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Posted: 4/18/2017 4:59:26 PM EDT
Last drill that I had I was driving at night using PBS-14's (the single NOD)

I couldn't see shit because the range limits were too bright and they washed out my nods.  

Any tips for adjustment so I can actually see the road?  For reference, I was playing with brightness and focus settings the whole night and may have passed the correct combination while I was screwing around with them.  Hopefully you guys can help.
Link Posted: 4/18/2017 5:02:19 PM EDT
If the range limits are visible light then you could try a 30mm IR Pass filter on the PVS-14. That will subdue the white light and still allow use of supplemental IR.

EDIT: If you are ever caught in a "shit is happening now" moment and your NOD image is washed then you can put some fingers in front of your objective lens until you can get the gain turned down.
Link Posted: 4/18/2017 7:26:29 PM EDT
Make sure your NODs are adjusted right to your face, I prefer mine a little further out, but since you're using '14s, it shouldn't be a huge deal, however you do it, make sure they're stable--if you're using an issued ACH with the standard 4-point suspension, you'll need to crank down on the straps pretty hard to get them really stable (even a relatively cheap upgrade like an Ops-Core chinstrap can be very helpful), and you'll need to re-tighten them periodically as the night goes on.  You want your NV "picture" to be a perfect circle, an oval or something else means that it's not adjusted right.    

Adjust your NODs to "focus for infinity" while dismounted, i.e., focus so things in the distance are in sharp resolution, things close in should be blurry.  Try to do this outside if possible, not inside, as you'll end up focusing to whatever the length of the room is.  

For focusing the NOD, I usually go back (diopter)-front (objective)-back-front, there's a specific TM order to focusing, but I honestly forget it off top of my head--but as long as you alternate between the front and back lenses, trying to get the clearest picture possible each time, and tweaking it, they will adjust just fine.  

Make sure your blackout drive lights are clean, not covered with mud, and on .  Make sure your onboard illuminator is off (you never know...).  

Once you get in the vehicle, adjust the gain on the device to match your lighting conditions, if there are white light range lights around you, "full blast" may not be the appropriate setting, turn the little knob on the back (not the power knob) to make the image a little darker or lighter as needed.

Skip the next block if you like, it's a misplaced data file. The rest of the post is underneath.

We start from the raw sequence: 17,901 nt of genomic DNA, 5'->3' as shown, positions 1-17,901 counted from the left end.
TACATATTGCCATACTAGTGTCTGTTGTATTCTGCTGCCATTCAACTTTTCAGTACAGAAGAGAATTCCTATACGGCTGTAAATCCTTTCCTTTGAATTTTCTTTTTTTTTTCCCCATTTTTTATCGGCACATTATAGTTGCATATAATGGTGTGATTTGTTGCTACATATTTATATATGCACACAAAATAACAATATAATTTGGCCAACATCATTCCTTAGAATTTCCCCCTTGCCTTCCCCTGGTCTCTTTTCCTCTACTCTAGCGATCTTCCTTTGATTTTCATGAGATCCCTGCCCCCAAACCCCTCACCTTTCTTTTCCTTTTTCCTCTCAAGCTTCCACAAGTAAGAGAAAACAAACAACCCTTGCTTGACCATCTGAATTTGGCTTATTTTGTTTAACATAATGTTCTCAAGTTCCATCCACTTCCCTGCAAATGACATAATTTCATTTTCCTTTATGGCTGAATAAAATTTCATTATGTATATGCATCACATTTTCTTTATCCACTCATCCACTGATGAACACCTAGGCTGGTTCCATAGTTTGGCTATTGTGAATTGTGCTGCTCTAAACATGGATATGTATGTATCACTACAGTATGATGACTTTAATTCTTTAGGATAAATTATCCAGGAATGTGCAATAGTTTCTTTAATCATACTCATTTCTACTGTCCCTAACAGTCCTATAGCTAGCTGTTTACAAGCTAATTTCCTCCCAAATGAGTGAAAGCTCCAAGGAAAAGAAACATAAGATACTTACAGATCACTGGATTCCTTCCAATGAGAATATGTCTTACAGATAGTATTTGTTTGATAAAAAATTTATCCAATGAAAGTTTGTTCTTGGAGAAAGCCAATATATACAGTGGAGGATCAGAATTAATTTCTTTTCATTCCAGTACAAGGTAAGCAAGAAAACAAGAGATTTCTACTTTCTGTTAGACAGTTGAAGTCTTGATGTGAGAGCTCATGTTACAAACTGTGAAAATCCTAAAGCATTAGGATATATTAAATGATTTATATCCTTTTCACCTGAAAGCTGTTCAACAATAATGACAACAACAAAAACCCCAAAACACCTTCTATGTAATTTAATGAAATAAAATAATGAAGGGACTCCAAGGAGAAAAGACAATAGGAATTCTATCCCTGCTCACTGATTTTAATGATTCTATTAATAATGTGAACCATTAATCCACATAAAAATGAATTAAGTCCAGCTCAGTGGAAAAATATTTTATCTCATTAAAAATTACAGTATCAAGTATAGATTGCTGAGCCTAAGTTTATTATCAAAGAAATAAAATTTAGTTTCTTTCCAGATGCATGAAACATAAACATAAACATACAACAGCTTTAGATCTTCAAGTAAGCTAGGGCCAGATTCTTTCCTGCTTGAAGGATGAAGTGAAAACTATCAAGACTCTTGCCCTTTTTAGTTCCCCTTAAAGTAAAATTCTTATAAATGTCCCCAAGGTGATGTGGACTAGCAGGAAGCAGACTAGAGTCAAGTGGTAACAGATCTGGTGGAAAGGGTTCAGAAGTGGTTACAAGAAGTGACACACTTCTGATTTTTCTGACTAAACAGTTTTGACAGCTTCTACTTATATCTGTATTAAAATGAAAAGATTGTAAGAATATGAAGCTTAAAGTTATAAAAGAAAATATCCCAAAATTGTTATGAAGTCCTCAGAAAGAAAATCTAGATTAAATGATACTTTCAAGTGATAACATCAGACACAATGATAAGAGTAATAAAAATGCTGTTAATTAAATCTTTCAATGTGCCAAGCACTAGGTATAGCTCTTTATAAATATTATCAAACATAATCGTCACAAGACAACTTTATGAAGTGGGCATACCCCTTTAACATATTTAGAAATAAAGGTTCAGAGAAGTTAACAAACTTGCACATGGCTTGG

Something else that is often helpful when driving vehicles is a small aperture device, a lot of guys make these using Butler Creek scope caps and drill a hole in the center of the cap so that they can flip up and down.  Some companies also make aftermarket versions.  

What these do is to give you a dual depth of field, allowing you to focus on both near and far objects.  The advantage of this is that they will allow you to focus on objects very close to you, like your gauges, close obstacles, etc., while also allowing you to see into the distance.  However they will also cut down on the amount of light the image intensification tube gets, meaning the NV "picture" will get much darker--even when the gain is adjusted all the way up.  In a mixed light environment where there's a decent amount of illumination, they can work quite well though.  

The preferred aperture sizes are usually about 5mm or 7mm, which tend to give you a decent balance between depth of field and light transmission.  While I prefer to make my own out of scope caps, in a pinch, you can also make one out of the soft rubber "pinhole" cap that comes with the issued PVS-14.  To make a cap out of the pinhole ("daylight") cover, all you need to do is find a piece of spent 5.56 or 7.62 brass, hold it in a Gerber, and heat it up with a lighter, and punch a hole through the pinhole cover.  

Really the solution is to try to do night driver's training somewhere far enough away from range lights that it's not an issue--but resource limitations can sometimes come into play, as is a lack of familiarity on the part of the leadership team to resource for such training ahead of time and to make it a priority, and it can sometimes become an "ad hoc" training event.  

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